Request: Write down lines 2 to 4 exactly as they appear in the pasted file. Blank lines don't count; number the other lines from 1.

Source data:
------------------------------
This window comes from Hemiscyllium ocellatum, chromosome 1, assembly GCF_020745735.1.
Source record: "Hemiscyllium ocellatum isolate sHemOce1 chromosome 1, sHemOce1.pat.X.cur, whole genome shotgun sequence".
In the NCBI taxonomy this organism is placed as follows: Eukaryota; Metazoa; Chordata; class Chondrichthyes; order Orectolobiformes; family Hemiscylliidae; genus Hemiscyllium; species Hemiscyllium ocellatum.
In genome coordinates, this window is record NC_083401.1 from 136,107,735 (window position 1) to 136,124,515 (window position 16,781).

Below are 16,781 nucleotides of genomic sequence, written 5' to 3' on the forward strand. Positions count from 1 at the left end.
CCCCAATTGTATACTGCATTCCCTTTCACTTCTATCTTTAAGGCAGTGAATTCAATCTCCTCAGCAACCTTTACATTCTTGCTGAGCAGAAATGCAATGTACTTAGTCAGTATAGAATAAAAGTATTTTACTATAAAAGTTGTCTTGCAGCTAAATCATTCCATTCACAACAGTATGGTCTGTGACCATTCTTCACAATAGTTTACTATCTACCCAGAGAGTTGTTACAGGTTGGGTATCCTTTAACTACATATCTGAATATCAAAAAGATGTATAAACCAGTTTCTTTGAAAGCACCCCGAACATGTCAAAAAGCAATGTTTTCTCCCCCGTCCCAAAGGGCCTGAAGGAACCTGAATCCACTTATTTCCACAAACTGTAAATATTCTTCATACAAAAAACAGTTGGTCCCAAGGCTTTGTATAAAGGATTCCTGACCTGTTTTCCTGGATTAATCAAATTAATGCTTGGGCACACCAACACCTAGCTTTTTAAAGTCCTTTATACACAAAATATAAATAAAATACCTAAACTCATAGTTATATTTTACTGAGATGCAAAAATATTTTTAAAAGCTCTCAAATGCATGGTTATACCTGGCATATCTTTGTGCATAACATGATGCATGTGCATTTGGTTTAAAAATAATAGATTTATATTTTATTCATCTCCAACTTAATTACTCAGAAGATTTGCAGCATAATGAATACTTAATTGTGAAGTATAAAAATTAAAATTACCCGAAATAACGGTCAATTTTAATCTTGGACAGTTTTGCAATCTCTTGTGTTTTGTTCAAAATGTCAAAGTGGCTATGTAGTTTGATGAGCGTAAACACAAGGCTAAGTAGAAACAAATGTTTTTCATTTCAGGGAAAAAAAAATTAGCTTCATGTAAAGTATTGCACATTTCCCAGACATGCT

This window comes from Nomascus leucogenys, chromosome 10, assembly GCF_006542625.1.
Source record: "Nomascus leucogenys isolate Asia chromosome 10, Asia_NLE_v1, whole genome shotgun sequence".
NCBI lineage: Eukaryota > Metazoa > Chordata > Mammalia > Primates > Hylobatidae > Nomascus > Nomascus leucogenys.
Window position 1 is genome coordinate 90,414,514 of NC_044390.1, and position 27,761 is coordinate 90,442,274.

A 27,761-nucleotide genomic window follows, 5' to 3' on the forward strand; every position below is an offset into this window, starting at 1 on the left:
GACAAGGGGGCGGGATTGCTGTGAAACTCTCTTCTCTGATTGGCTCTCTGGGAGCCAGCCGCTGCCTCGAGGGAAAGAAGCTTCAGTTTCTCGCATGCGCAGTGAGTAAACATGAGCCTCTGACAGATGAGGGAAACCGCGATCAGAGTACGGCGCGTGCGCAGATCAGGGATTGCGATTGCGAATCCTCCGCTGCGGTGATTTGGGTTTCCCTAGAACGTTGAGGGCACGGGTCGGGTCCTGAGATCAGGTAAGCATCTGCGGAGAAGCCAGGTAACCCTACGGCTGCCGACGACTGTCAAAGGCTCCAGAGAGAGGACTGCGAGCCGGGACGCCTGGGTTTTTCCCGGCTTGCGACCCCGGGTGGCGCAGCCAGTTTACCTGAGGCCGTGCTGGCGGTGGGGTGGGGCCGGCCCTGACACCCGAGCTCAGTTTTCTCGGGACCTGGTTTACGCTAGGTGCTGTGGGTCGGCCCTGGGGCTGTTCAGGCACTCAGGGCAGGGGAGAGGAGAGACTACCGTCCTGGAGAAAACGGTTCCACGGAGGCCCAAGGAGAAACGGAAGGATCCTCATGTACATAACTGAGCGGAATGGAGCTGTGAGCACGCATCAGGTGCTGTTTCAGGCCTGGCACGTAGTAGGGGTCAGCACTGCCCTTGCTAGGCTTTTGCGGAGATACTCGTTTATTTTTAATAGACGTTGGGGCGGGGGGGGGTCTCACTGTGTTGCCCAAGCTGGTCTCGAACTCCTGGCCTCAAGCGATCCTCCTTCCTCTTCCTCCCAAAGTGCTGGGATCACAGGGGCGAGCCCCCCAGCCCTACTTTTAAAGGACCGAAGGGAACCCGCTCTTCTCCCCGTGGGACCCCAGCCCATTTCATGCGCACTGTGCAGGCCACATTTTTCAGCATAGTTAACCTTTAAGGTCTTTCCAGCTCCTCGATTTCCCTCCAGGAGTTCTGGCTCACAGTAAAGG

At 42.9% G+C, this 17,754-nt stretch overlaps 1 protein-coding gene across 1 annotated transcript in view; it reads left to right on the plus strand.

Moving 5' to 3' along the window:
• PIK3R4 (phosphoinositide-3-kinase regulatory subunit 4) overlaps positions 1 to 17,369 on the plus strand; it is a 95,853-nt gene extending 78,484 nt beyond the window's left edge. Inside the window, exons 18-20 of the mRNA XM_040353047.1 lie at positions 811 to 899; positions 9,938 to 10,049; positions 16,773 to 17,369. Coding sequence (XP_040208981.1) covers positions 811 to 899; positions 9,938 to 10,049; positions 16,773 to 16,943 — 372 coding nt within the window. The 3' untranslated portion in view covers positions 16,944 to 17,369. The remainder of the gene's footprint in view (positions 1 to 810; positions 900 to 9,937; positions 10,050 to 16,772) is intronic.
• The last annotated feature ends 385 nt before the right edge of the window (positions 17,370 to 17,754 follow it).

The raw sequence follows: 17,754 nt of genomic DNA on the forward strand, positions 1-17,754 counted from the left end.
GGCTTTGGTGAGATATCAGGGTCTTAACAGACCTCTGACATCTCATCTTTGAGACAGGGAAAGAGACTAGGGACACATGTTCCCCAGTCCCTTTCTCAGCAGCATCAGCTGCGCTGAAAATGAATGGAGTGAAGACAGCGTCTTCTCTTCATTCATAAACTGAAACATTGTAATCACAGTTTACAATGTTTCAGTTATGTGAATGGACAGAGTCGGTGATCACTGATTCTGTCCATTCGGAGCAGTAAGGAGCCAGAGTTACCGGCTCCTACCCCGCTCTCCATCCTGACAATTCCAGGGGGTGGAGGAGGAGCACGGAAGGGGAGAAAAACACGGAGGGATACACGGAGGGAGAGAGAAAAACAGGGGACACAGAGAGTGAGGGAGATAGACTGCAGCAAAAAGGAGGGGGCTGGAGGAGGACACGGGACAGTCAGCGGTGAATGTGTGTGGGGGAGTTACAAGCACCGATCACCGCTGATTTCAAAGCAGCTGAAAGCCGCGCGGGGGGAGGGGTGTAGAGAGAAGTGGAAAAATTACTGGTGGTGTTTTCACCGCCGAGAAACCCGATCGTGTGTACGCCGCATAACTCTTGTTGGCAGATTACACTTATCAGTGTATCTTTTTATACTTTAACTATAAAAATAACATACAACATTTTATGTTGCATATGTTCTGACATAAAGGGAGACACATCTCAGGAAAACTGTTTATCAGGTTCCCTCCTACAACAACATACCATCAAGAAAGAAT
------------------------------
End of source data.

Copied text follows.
Source record: "Hemiscyllium ocellatum isolate sHemOce1 chromosome 1, sHemOce1.pat.X.cur, whole genome shotgun sequence".
In the NCBI taxonomy this organism is placed as follows: Eukaryota; Metazoa; Chordata; class Chondrichthyes; order Orectolobiformes; family Hemiscylliidae; genus Hemiscyllium; species Hemiscyllium ocellatum.
In genome coordinates, this window is record NC_083401.1 from 136,107,735 (window position 1) to 136,124,515 (window position 16,781).